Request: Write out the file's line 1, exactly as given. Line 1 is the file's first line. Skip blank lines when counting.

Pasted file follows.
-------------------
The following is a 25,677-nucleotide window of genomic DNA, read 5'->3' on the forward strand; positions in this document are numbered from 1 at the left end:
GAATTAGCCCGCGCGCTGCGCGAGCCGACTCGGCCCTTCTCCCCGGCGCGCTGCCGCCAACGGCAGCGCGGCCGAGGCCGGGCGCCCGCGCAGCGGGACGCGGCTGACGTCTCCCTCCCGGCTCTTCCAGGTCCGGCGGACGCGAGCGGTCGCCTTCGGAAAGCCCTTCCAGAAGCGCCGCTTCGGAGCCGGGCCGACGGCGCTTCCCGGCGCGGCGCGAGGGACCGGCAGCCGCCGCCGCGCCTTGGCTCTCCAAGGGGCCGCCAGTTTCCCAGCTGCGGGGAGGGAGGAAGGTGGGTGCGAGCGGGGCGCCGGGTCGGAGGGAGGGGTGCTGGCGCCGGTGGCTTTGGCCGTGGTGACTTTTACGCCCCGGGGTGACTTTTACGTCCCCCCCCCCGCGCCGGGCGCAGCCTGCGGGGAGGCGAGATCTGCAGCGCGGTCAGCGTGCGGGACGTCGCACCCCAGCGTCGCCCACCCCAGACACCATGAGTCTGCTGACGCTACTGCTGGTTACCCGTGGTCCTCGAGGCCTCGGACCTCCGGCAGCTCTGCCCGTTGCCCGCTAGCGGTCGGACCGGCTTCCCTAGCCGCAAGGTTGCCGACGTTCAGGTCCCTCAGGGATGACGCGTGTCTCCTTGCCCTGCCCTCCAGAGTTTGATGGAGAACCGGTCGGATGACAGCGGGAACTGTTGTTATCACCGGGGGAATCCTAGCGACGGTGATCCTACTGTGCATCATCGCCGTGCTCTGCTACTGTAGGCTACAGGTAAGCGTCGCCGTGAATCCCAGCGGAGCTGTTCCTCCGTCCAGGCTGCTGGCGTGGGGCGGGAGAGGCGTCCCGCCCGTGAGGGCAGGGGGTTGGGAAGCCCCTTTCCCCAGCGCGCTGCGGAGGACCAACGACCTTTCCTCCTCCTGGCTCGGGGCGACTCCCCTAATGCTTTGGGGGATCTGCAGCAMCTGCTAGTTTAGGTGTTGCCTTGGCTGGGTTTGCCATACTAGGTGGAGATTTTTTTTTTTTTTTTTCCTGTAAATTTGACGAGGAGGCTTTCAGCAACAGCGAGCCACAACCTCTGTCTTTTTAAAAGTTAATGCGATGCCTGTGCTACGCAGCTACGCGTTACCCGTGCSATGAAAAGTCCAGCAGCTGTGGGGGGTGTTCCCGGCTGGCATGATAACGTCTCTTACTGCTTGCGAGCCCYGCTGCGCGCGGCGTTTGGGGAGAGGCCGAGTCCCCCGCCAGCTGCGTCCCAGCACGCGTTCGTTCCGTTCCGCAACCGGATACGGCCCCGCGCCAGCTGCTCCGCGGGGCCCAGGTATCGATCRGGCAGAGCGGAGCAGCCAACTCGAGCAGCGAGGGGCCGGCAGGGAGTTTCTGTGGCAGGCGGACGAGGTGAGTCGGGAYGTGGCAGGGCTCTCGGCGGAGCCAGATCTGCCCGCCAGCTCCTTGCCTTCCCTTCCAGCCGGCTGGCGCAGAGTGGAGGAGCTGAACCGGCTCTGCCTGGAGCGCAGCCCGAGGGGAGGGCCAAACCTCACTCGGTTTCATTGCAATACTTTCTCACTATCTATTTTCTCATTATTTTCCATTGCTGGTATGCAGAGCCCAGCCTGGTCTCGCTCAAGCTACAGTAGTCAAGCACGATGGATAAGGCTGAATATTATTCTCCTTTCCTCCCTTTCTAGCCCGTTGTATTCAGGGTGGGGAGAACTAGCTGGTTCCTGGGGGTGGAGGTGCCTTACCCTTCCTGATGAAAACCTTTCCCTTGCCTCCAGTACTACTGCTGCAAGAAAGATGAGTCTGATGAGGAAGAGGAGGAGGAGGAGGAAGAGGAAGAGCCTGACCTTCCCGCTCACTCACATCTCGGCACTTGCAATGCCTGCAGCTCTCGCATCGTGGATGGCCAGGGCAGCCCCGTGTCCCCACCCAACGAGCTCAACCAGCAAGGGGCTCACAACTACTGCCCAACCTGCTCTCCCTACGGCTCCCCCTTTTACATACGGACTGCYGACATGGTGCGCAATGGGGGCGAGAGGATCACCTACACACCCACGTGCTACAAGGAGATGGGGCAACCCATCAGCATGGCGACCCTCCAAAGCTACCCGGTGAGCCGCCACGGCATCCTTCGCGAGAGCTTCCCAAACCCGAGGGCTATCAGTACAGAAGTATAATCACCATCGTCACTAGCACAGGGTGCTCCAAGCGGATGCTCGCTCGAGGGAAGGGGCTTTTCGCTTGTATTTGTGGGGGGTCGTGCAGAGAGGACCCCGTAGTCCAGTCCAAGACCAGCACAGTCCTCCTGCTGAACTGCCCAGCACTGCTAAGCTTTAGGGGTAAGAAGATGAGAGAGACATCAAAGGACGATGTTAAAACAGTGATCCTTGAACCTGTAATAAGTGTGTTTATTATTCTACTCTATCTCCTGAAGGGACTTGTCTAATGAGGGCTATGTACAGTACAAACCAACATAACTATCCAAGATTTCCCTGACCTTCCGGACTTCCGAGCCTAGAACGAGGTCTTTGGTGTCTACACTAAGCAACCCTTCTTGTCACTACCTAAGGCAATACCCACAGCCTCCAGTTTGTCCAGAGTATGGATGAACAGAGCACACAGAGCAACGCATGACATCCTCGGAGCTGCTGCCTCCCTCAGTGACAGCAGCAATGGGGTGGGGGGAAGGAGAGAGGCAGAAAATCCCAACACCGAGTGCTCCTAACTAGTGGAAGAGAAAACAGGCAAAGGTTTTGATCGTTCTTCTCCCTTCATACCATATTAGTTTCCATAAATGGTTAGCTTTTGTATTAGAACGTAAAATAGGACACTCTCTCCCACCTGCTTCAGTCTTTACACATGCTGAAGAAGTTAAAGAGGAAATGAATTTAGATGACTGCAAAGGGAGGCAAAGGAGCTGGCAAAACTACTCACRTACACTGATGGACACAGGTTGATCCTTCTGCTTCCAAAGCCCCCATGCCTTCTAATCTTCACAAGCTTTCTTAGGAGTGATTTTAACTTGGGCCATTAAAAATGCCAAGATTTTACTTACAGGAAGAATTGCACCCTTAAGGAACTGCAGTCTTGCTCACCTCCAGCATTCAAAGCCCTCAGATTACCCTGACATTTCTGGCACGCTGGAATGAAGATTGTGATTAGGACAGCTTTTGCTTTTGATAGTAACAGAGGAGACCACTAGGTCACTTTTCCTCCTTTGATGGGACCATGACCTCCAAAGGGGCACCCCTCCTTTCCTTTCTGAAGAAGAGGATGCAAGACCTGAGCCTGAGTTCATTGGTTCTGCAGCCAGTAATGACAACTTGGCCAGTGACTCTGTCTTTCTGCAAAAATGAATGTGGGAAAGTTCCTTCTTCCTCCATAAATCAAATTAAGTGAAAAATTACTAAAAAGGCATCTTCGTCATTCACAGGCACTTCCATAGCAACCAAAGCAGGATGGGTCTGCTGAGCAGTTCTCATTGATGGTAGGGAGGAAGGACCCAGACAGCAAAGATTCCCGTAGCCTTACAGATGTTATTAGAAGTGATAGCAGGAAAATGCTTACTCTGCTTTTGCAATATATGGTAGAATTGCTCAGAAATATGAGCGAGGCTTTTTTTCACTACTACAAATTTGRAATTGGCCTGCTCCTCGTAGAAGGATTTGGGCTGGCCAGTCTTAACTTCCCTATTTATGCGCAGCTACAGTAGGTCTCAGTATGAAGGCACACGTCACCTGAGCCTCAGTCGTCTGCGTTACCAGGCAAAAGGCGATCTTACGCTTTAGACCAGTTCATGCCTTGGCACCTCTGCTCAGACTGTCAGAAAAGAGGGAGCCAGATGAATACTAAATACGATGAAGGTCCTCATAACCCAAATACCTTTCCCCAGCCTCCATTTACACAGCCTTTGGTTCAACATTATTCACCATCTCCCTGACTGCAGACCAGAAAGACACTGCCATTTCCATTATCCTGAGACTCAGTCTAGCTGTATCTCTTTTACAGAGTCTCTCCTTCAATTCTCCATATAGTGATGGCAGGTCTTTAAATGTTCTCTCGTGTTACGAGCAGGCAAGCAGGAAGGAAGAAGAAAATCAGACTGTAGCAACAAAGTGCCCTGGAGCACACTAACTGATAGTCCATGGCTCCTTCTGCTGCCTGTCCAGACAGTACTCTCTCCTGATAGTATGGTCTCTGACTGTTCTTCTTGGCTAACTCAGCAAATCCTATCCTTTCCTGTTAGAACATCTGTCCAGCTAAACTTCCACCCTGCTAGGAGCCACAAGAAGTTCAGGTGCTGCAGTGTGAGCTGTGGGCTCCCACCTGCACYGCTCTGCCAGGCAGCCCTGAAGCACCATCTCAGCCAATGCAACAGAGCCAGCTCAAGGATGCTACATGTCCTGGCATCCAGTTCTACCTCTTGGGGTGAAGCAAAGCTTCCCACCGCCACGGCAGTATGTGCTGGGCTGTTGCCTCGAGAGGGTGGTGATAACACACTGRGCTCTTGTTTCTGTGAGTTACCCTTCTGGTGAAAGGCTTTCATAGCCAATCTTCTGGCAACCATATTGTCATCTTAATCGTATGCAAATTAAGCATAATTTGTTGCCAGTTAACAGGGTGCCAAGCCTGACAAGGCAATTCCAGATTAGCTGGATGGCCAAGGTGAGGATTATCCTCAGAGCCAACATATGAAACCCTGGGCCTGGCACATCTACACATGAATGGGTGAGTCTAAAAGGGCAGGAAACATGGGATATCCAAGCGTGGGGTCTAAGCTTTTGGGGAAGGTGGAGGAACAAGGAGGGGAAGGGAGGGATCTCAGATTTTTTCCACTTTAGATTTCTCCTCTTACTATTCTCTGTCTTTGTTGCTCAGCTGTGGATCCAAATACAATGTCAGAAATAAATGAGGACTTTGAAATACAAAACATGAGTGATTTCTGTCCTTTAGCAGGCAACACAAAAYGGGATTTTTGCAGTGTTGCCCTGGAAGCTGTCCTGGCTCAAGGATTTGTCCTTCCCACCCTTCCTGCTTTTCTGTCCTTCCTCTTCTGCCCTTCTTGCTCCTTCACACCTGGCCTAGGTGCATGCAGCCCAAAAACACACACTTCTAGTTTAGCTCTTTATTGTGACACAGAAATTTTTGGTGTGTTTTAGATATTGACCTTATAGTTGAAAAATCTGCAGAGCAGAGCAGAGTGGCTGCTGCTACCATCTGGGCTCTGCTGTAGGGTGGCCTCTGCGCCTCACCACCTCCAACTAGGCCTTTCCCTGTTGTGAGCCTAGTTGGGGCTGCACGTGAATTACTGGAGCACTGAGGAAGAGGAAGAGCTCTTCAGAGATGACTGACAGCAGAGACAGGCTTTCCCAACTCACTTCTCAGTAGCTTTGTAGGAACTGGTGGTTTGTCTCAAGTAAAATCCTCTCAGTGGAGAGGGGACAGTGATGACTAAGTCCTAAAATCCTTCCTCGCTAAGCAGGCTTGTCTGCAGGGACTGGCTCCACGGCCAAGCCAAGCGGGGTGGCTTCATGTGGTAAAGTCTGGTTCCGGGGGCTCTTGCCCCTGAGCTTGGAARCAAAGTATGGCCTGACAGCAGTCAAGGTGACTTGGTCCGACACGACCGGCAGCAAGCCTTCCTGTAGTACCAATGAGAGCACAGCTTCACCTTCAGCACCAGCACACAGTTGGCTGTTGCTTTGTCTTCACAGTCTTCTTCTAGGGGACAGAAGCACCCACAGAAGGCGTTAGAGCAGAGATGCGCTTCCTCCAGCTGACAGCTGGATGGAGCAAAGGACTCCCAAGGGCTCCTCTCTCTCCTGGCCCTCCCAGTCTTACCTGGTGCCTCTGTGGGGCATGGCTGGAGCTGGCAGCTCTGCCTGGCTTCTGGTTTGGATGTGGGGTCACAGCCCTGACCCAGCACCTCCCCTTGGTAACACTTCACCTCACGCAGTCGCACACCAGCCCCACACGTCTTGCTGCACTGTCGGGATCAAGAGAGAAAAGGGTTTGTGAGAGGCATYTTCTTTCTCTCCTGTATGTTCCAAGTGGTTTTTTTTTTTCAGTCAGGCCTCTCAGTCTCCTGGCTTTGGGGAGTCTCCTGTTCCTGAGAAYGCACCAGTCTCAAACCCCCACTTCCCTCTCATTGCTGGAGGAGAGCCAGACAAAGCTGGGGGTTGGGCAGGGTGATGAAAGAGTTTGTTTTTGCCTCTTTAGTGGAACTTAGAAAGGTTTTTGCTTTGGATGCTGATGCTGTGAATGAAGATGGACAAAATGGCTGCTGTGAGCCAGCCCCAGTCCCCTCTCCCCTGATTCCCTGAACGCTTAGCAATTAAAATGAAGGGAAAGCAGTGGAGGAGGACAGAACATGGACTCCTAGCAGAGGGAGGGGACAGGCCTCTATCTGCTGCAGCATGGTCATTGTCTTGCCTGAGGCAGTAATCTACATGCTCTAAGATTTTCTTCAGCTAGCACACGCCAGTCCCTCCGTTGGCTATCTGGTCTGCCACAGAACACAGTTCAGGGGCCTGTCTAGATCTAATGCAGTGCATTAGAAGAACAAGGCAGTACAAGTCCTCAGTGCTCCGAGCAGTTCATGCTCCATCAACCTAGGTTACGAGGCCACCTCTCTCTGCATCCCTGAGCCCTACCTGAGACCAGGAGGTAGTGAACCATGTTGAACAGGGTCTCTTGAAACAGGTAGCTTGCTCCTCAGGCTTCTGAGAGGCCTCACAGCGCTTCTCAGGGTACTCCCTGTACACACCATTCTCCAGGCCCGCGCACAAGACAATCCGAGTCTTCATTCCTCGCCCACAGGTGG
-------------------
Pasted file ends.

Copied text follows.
The following is a 25,677-nucleotide window of genomic DNA, read 5'->3' on the forward strand; positions in this document are numbered from 1 at the left end: